Liars Bench storytellers tip their hat to moonshine history

Moonshine will take center stage at the next Liars Bench, a variety show series paying hommage to aspects of Southern Appalachian culture, at 7 p.m. Saturday, Jan. 8, at City Lights Bookstore in Sylva.

“This show is definitely going to be a unique cultural event and an opportunity for the audience to learn about our southern mountain history,” said Dave Waldrop, The Liars Bench host. “There also will be an exciting surprise for all the participants.”

Gary Carden, a noted local folklorist and storyteller, will give a special introduction to a short film on moonshining in the mountains. Marion Jones and Jack Parris will demonstrate with an authentic still how the old timers made “white liquor.” Steve Brady will relate, in story and song, the strong ties between the moonshining industry and the beginnings of NASCAR. Musicians Barbara Duncan and Paul Iarussi will also perform at the “white lightning” show.

The Liars Bench was started last summer by Appalachian storyteller and folk artist Gary Carden to promote Southern Appalachian storytelling, music, poetry, drama, and folk arts. It’s proved to be a crowd pleaser.

“From the very first, The Liars Bench has been on the cutting edge blending authentic traditional Southern Appalachian culture with entertainment for children and adults — no matter where they come from,” Carden said. “The Liars Bench strives, and succeeds, in giving an accurate view of the people and their culture here in the southern mountains.”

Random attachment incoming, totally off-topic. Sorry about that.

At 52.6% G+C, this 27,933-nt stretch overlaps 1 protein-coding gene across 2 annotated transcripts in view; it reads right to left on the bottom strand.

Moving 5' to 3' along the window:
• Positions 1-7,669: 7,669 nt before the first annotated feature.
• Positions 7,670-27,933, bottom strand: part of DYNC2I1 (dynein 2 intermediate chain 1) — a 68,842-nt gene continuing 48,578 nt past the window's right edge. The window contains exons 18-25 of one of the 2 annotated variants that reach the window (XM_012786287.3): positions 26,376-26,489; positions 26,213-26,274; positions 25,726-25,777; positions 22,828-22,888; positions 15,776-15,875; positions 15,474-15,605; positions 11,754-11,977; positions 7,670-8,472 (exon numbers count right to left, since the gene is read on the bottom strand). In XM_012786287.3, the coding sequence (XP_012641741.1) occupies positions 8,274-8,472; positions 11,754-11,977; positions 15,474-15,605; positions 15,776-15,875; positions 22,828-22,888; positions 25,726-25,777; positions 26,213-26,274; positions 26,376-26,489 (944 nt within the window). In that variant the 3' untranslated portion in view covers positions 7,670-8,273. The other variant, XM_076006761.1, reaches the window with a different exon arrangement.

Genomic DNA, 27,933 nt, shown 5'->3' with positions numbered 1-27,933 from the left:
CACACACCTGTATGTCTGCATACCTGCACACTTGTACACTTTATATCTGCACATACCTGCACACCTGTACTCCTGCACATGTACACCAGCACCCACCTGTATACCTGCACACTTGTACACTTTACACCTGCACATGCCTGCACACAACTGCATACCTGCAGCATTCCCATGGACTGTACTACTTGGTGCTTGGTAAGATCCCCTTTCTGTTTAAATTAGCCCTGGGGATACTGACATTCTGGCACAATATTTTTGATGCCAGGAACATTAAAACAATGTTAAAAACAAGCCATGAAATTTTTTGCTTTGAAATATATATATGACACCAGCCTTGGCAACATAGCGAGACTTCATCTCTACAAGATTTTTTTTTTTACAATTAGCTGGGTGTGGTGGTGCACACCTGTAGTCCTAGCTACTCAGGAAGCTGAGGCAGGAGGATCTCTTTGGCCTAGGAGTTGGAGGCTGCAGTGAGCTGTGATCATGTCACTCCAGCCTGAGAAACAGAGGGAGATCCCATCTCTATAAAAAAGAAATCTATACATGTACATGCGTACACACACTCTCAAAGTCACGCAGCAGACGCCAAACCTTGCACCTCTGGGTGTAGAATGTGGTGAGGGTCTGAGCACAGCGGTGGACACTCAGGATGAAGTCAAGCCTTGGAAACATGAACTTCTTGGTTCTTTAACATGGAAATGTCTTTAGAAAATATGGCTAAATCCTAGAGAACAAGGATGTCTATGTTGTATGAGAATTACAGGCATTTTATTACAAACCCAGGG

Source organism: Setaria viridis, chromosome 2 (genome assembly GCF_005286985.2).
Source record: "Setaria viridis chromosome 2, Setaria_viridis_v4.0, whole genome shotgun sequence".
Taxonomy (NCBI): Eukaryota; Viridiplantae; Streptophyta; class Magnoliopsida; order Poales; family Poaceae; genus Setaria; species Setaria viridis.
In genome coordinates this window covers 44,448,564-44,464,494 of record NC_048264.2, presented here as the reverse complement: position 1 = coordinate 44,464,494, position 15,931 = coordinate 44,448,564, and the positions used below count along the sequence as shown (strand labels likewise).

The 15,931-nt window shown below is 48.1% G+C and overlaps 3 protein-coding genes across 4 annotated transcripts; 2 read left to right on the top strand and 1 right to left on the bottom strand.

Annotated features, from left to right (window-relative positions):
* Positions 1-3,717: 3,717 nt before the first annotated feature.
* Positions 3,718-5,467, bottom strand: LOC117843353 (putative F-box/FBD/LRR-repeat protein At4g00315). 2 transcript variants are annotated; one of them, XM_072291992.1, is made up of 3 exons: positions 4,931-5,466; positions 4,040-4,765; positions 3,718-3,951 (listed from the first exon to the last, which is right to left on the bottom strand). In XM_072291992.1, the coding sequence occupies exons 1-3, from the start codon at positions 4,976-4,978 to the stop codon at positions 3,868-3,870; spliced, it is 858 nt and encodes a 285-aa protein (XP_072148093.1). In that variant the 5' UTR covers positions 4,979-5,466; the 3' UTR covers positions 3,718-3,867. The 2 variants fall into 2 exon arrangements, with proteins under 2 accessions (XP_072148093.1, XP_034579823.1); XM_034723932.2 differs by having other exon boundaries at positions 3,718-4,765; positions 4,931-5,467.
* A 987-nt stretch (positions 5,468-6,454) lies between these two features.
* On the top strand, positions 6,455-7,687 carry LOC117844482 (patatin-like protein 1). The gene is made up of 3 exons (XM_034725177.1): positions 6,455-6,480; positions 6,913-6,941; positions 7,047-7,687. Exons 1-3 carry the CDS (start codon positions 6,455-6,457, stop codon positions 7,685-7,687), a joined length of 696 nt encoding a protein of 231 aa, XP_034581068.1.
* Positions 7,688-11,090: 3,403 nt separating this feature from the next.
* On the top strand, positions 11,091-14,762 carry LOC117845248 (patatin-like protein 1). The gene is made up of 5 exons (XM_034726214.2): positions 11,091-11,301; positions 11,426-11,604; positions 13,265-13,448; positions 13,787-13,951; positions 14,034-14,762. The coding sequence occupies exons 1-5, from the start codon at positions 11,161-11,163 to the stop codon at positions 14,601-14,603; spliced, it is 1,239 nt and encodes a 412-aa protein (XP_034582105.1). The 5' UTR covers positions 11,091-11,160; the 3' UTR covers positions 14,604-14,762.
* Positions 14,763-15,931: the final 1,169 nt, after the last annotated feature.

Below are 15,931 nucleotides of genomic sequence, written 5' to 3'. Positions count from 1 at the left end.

Regular cast members include Gary Carden, Lloyd Arneach, Paul Iarussi, Barbara Duncan, Dave Waldrop, Steve Brady, and the show’s mascot Bodine. The group recognizes established artists and performers but encourages new talent, also. Admission is free.

The Naturalist's Corner

  • Fingers still crossed
    Fingers still crossed Status of the Lake Junaluska eagles remains a mystery, but I still have my fingers crossed for a successful nesting venture. There was some disturbance near the nest a week or so ago — tree trimming on adjacent property — and for a day or…

Back Then with George Ellison

  • The woodcock — secretive, rotund and acrobatic
    The woodcock — secretive, rotund and acrobatic While walking stream banks or low-lying wetlands, you have perhaps had the memorable experience of flushing a woodcock — that secretive, rotund, popeyed, little bird with an exceedingly long down-pointing bill that explodes from underfoot and zigzags away on whistling wings and just barely managing…
Go to top